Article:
ALLC Panel: Digital Resources in Humanities Research: Evidence of Value

panel / roundtable
  1. 1. David Robey

    University of Reading

  2. 2. Harold Short

    King's College London

  3. 3. Geoffrey Rockwell

    McMaster University

  4. 4. Sheila Anderson

    Arts and Humanities Data Service

  5. 5. Thornton Staples

    University of Virginia

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While most of us who do humanities computing need no
convincing of its value, academic colleagues - including
those on appointment and promotion panels - still need to be
convinced, and even more so funders. If we want backing for
the use and further development of digital resources, both data
and processes, we need to collect more extensive concrete
evidence of the ways in which they enable us to do research
better, or to do research we would not otherwise be able to do,
or to generate new knowledge in entirely new ways. Since the
value of humanities research as a whole is qualitative, not
quantitative, it is qualitative evidence in particular we should
be looking for: digital resources providing the means not simply
of doing research, but of doing excellent research.
One major task is therefore to accumulate a body of evidence
of what researchers have done, and achieved, with digital
resources— evidence that is not always as easy to find as one
would wish. But what researchers do with these resources is
also dependent on the nature and quality of the resources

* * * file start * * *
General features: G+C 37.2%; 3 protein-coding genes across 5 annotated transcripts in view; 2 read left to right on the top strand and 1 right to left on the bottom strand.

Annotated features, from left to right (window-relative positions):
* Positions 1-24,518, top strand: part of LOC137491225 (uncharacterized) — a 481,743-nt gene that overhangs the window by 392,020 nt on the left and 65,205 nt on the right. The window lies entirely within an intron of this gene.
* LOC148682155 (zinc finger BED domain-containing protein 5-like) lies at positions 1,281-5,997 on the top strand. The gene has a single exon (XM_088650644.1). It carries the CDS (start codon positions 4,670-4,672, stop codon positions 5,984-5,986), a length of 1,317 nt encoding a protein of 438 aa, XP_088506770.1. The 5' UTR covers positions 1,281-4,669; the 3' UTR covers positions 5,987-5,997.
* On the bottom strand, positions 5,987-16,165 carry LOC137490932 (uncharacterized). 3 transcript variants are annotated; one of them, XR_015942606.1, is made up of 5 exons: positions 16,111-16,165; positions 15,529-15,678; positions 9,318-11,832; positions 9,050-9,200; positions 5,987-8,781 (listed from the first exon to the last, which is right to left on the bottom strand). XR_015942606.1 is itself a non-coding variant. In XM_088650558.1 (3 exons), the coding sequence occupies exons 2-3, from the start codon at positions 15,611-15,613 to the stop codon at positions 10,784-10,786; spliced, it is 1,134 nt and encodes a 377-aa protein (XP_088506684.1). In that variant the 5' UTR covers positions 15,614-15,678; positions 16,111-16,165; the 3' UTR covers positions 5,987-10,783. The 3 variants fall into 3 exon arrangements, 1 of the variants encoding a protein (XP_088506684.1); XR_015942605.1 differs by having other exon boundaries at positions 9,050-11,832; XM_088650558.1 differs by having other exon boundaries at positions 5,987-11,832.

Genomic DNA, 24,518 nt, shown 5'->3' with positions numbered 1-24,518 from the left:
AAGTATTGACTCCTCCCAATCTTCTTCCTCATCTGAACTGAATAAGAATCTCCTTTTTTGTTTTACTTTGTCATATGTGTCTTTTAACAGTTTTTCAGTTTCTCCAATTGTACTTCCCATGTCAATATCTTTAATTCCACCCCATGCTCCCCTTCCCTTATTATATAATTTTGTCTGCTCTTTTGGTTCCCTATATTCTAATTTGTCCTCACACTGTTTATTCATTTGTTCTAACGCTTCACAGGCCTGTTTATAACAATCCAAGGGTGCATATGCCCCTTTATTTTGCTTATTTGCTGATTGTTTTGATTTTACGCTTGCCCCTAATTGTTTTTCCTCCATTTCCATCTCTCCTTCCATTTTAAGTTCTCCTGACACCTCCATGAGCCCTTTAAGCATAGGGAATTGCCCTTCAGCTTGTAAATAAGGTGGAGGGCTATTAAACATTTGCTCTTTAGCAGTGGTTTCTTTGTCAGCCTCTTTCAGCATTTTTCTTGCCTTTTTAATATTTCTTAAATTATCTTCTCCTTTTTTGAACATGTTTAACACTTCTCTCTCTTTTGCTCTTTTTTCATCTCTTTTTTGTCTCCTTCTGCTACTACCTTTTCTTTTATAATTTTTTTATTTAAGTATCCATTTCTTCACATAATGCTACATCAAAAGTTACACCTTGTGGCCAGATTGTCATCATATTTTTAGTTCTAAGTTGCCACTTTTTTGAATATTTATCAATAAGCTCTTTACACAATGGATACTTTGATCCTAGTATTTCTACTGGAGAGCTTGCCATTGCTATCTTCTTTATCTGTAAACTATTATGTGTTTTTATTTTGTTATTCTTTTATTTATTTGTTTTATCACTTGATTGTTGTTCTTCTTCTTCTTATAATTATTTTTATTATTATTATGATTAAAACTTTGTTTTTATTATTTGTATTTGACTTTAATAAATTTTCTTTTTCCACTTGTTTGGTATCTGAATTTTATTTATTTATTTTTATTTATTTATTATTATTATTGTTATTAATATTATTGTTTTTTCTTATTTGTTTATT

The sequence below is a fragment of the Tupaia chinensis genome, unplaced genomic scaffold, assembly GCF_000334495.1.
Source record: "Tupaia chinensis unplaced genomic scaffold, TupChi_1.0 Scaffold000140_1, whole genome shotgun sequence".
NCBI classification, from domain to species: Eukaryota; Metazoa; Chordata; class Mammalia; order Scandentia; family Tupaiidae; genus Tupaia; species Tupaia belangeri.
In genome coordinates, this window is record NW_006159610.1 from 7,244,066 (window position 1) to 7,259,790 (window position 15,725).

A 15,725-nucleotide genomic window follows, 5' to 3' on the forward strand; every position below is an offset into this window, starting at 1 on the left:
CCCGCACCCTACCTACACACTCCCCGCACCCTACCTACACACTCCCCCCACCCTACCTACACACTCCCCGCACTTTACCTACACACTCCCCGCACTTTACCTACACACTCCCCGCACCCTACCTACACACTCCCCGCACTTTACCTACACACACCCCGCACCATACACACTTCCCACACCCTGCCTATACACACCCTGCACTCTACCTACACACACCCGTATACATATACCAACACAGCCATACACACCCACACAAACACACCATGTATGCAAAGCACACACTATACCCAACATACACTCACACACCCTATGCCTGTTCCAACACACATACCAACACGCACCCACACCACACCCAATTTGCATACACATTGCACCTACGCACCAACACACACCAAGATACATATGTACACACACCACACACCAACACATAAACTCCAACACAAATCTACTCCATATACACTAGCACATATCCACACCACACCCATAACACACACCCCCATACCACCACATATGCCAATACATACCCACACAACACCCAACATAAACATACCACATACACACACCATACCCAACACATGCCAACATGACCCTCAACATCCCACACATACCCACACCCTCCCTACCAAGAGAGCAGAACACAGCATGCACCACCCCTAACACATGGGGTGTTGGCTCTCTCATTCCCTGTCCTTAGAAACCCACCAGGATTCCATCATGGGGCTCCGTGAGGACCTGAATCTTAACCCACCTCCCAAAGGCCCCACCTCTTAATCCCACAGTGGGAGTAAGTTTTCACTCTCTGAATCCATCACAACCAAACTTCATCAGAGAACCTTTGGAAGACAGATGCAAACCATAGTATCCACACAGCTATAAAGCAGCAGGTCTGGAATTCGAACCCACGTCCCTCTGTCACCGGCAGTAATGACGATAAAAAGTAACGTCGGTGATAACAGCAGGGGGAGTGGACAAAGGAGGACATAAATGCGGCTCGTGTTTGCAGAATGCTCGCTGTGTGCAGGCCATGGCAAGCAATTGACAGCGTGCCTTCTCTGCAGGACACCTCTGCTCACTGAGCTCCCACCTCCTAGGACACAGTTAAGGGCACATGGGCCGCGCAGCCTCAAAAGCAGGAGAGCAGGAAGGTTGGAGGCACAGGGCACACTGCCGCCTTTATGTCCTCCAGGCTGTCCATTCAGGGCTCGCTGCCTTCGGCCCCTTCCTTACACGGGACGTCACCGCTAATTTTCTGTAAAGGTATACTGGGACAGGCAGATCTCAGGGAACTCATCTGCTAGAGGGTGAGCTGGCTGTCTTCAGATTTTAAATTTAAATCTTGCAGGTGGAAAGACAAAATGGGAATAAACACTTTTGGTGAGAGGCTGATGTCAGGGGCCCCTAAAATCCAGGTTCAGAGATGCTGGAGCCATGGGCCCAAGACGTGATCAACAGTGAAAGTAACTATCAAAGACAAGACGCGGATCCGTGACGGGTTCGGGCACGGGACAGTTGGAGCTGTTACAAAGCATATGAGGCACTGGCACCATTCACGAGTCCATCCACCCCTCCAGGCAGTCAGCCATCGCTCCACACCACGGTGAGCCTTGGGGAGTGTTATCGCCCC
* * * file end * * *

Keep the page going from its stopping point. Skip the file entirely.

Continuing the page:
themselves: their academic rigour and completeness, and their
technological design. Where a new digital research resource is
created, to what extent does an assessment need to focus on the
methods of analysis, design and construction of the resource,
and to what extent on its usefulness to the community or
communities of researchers? How important are the technical
standards adopted? What about sustainability? What are the
opportunities for re-use and for developing research materials
that can be re-configured in a variety of ways? We therefore need not only to accumulate evidence of value,
but to think more about the criteria and methods we should use
for doing so. For instance, where an analytical method is based
on the methods used in other disciplines, e.g. statistics, there
may be methods of assessment that can be likewise borrowed.
Many of us believe the evidence is there, but we do not have
the range of coherent, agreed and tested methods of assessment
that will enable us to make assertions of value that will be
reliable and will carry weight.
The panel session will seek to identify the range and kinds of
evidence that exists, the methods of assessment that are needed,
and the methods of re-use and reconfiguration that can give
assurances of value.
David Robey (convenor): Introduction
Harold Short : Examples and case studies
Thornton Staples : Design and management for flexible use
Geoffrey Rockwell : Text analysis
Sheila Anderson : e-Science

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Conference Info


ADHO - 2007

Hosted at University of Illinois, Urbana-Champaign

Urbana-Champaign, Illinois, United States

June 2, 2007 - June 8, 2007

106 works by 213 authors indexed

Series: ADHO (2)

Organizers: ADHO

  • Keywords: None
  • Language: English
  • Topics: None